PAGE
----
They are thus disempowered and further impoverished in the process. Such a population cannot enjoy ‘positive peace’; they can only become victims of ‘negative peace,’ which is a form of war whose real purpose is to use up the products of the system without raising the general standards of living of the people.

Therefore, they find themselves in this kind of perpetual warfare to maintain peace and being disempowered in the process. People in this awkward Ugandan situation have resorted to finding another form of positive peace through socio-cultural actions. This include some restoration of self-respect and human dignity through cultural identity, restoration of some kind of morality in general human relations by returning to the ‘roots’ of things as a way of finding ‘inner peace’.

In the modern world which is crumbling because of these contradictions, this socio-cultural peace can only be transitory. It is a temporary resort because in itself, it has no prospect of sustaining individuals on any long-term basis.

It has to interpret the reality around it more carefully because some of this reality tends to contradict the socio-cultural identity which is desired. It has to find a new synthesis with these contradictory forces which exist beside it. On the basis of this reconciliation, some kind of future sustainable peace and stability can be found in a new world.

For democratization to be achieved, people should have some influence over government policies. But I cannot see how this can be achieved in the short or even medium term given the present political and prevailing socioeconomic situation in Uganda.

The author works with Foundation for Human Rights Initiative (FHRI).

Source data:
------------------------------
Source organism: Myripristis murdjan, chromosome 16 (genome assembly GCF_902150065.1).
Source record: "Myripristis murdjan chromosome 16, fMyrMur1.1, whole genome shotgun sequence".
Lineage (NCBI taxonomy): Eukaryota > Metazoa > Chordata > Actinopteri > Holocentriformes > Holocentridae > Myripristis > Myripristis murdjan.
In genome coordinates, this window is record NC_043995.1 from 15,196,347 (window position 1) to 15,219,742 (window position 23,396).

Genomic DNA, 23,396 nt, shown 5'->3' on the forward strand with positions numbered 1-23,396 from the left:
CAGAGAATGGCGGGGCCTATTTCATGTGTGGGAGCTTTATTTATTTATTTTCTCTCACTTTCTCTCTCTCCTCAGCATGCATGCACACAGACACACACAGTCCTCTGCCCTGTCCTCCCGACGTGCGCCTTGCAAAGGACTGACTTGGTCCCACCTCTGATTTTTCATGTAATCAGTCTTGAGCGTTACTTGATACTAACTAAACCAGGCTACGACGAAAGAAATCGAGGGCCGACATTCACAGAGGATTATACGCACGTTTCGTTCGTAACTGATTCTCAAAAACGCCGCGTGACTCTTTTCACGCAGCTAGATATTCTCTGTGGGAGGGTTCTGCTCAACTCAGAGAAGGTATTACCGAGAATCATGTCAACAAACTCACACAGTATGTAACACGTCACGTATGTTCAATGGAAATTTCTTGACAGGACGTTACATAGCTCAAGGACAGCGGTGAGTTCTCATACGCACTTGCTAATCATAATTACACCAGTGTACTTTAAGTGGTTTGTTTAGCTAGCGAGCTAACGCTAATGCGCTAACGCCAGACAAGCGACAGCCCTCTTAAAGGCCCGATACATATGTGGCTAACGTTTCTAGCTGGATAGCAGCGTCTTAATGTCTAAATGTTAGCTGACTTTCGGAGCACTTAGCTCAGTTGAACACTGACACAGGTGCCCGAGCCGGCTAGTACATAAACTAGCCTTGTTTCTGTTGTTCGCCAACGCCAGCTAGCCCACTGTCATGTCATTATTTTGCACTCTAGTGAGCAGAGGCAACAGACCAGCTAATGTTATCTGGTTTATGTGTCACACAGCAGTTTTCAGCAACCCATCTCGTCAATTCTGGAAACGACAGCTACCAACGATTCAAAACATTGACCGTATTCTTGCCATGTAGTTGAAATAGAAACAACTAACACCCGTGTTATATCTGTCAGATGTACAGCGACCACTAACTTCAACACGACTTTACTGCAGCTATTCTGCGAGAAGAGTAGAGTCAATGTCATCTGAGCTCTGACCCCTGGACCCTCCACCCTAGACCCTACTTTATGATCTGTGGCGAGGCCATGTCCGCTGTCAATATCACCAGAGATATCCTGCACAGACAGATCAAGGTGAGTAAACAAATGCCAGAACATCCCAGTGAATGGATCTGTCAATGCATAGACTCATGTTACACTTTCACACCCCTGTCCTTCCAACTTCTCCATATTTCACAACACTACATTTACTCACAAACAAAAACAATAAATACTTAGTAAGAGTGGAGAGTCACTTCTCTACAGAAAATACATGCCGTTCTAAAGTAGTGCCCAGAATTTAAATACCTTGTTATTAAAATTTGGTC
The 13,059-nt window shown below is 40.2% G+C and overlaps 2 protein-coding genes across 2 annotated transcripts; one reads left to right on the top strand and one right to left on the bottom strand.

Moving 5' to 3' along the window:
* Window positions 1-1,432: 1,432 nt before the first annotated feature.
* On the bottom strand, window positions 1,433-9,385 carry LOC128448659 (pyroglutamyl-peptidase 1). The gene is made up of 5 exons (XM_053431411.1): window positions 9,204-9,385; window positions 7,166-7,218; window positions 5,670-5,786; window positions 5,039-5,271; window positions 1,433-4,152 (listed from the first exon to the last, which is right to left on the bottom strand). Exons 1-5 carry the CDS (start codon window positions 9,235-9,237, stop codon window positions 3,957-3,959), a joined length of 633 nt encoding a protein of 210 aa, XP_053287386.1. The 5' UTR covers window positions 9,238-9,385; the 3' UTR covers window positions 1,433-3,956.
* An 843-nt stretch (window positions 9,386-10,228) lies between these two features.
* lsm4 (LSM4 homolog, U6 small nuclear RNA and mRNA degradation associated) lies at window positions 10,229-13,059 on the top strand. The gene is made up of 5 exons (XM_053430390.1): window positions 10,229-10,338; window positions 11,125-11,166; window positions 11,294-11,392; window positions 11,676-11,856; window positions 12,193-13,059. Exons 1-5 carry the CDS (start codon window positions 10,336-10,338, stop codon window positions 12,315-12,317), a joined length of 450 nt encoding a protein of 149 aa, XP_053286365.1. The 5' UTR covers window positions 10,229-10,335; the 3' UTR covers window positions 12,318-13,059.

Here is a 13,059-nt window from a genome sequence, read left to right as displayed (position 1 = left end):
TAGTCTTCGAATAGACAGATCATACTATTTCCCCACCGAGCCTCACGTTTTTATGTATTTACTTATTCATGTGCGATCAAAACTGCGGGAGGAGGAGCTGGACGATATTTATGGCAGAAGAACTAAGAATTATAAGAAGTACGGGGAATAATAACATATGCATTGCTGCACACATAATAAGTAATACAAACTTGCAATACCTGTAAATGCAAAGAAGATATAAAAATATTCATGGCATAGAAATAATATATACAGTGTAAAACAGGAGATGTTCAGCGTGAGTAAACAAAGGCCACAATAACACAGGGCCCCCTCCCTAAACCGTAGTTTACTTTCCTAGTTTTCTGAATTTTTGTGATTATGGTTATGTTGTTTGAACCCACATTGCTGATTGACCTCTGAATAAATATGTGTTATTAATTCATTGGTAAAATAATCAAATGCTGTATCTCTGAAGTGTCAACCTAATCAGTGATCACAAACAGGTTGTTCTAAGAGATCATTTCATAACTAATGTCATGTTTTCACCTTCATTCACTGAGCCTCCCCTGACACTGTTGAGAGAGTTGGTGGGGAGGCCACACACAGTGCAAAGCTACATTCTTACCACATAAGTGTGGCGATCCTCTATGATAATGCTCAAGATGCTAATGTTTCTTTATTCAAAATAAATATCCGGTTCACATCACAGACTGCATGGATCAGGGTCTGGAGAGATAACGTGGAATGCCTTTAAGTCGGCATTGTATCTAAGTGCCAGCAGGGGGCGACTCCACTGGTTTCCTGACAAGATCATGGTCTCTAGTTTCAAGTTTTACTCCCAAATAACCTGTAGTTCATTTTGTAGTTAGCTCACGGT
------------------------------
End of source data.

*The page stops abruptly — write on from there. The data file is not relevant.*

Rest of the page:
Lawyers’ Body Justified to Guide Judicial Recruitment


With 23 top judicial jobs falling vacant in the coming months, the process to replace them has taken on greater importance with the general quality of the bench for the next couple of years at stake.

Positions set to fall vacant include that of the deputy chief justice, two judges of the Supreme court, four judges of the Court of Appeal and 16 judges of the High court.

While the steps to be taken before one is appointed a judge are clearly laid out in the Constitution, this has not stopped reports about politics getting in the way of ability and integrity or judicial officers getting positions they didn’t apply for.

In response to persistent complaints about corruption in the judiciary, Chief Justice Bert Katureebe has been vocal in his condemnation of the vice, while at the same time lamenting that he has no powers to discipline errant judicial officers.

However, there would be fewer, if any, errant judges in the first place if the recruitment process was more transparent, meticulous and rigorous. It is, therefore, encouraging that Uganda Law Society has expressed interest in the ongoing recruitment process and seeks to play a constructive role.

According to their letter released this week, ULS, which was asked by the Judicial Service Commission to help identify and recommend suitable candidates, wants selected individuals to pass not only the intellectual competence test but also “a consistent history of honesty and moral character in professional and personal life.”

The ULS further insists that candidates it is to recommend sign the International Bar Association (IBA) anti-corruption compact to demonstrate an uncompromising stand against corruption.

With lawyers, who form the pool from which magistrates and judges are chosen, generally not enjoying high perception indicators in the public sphere, the best stage at which to stop unscrupulous judges is at the entry point.